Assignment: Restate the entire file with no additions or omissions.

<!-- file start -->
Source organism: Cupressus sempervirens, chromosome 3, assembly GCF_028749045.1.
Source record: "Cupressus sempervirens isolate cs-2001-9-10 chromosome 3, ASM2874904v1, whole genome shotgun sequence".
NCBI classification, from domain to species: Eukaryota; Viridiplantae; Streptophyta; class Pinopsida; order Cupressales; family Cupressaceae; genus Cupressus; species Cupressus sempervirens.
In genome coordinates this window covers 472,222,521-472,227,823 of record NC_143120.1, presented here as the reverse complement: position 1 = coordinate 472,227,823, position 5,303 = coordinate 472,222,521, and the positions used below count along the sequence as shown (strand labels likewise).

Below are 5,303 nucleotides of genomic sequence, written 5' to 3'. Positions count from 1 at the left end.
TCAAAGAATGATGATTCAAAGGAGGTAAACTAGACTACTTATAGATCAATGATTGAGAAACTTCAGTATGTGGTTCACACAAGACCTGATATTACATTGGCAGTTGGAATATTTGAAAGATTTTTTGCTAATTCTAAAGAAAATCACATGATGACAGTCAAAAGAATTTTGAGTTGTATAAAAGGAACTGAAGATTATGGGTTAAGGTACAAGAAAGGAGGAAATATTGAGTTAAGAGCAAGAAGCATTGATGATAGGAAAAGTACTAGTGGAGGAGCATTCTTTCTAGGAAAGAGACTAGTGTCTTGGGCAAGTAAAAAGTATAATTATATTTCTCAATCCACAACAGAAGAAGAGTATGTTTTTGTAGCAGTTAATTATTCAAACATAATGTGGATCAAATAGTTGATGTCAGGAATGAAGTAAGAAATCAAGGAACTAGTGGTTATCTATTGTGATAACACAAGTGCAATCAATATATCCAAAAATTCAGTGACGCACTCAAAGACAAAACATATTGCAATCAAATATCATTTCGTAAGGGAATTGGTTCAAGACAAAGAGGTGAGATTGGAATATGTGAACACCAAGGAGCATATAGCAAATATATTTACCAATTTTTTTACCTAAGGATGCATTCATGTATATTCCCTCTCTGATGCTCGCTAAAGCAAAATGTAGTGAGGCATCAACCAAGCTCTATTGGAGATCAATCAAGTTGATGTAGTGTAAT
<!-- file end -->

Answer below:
Source organism: Cupressus sempervirens, chromosome 3, assembly GCF_028749045.1.
Source record: "Cupressus sempervirens isolate cs-2001-9-10 chromosome 3, ASM2874904v1, whole genome shotgun sequence".
NCBI classification, from domain to species: Eukaryota; Viridiplantae; Streptophyta; class Pinopsida; order Cupressales; family Cupressaceae; genus Cupressus; species Cupressus sempervirens.
In genome coordinates this window covers 472,222,521-472,227,823 of record NC_143120.1, presented here as the reverse complement: position 1 = coordinate 472,227,823, position 5,303 = coordinate 472,222,521, and the positions used below count along the sequence as shown (strand labels likewise).

Below are 5,303 nucleotides of genomic sequence, written 5' to 3'. Positions count from 1 at the left end.
TCAAAGAATGATGATTCAAAGGAGGTAAACTAGACTACTTATAGATCAATGATTGAGAAACTTCAGTATGTGGTTCACACAAGACCTGATATTACATTGGCAGTTGGAATATTTGAAAGATTTTTTGCTAATTCTAAAGAAAATCACATGATGACAGTCAAAAGAATTTTGAGTTGTATAAAAGGAACTGAAGATTATGGGTTAAGGTACAAGAAAGGAGGAAATATTGAGTTAAGAGCAAGAAGCATTGATGATAGGAAAAGTACTAGTGGAGGAGCATTCTTTCTAGGAAAGAGACTAGTGTCTTGGGCAAGTAAAAAGTATAATTATATTTCTCAATCCACAACAGAAGAAGAGTATGTTTTTGTAGCAGTTAATTATTCAAACATAATGTGGATCAAATAGTTGATGTCAGGAATGAAGTAAGAAATCAAGGAACTAGTGGTTATCTATTGTGATAACACAAGTGCAATCAATATATCCAAAAATTCAGTGACGCACTCAAAGACAAAACATATTGCAATCAAATATCATTTCGTAAGGGAATTGGTTCAAGACAAAGAGGTGAGATTGGAATATGTGAACACCAAGGAGCATATAGCAAATATATTTACCAATTTTTTTACCTAAGGATGCATTCATGTATATTCCCTCTCTGATGCTCGCTAAAGCAAAATGTAGTGAGGCATCAACCAAGCTCTATTGGAGATCAATCAAGTTGATGTAGTGTAAT